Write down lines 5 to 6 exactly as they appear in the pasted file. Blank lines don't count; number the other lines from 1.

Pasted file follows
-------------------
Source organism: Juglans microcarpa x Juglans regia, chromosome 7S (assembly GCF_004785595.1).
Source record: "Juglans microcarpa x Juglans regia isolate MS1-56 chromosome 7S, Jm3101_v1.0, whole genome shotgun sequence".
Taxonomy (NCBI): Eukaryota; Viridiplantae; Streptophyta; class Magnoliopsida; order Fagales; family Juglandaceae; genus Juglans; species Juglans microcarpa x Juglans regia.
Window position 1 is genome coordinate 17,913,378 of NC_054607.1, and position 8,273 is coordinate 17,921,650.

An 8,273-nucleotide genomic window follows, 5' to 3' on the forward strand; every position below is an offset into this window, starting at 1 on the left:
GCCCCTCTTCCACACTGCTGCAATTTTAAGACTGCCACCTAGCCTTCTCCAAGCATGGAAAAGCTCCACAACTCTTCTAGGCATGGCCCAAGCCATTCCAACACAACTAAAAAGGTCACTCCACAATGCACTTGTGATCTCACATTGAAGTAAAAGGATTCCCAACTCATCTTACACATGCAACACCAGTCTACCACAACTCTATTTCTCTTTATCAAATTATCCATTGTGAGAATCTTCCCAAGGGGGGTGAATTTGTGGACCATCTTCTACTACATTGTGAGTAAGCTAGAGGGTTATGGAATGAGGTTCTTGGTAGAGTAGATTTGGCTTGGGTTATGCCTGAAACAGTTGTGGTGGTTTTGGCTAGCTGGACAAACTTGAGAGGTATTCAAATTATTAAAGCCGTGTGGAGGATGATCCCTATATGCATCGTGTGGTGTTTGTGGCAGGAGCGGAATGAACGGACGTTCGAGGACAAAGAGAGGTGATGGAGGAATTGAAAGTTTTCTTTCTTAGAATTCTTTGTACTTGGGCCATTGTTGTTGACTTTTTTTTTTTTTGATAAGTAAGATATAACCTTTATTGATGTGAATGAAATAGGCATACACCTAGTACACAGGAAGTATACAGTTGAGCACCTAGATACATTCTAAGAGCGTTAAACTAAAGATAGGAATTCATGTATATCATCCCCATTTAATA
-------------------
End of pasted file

An 8,273-nucleotide genomic window follows, 5' to 3' on the forward strand; every position below is an offset into this window, starting at 1 on the left:
GCCCCTCTTCCACACTGCTGCAATTTTAAGACTGCCACCTAGCCTTCTCCAAGCATGGAAAAGCTCCACAACTCTTCTAGGCATGGCCCAAGCCATTCCAACACAACTAAAAAGGTCACTCCACAATGCACTTGTGATCTCACATTGAAGTAAAAGGATTCCCAACTCATCTTACACATGCAACACCAGTCTACCACAACTCTATTTCTCTTTATCAAATTATCCATTGTGAGAATCTTCCCAAGGGGGGTGAATTTGTGGACCATCTTCTACTACATTGTGAGTAAGCTAGAGGGTTATGGAATGAGGTTCTTGGTAGAGTAGATTTGGCTTGGGTTATGCCTGAAACAGTTGTGGTGGTTTTGGCTAGCTGGACAAACTTGAGAGGTATTCAAATTATTAAAGCCGTGTGGAGGATGATCCCTATATGCATCGTGTGGTGTTTGTGGCAGGAGCGGAATGAACGGACGTTCGAGGACAAAGAGAGGTGATGGAGGAATTGAAAGTTTTCTTTCTTAGAATTCTTTGTACTTGGGCCATTGTTGTTGACTTTTTTTTTTTTTGATAAGTAAGATATAACCTTTATTGATGTGAATGAAATAGGCATACACCTAGTACACAGGAAGTATACAGTTGAGCACCTAGATACATTCTAAGAGCGTTAAACTAAAGATAGGAATTCATGTATATCATCCCCATTTAATA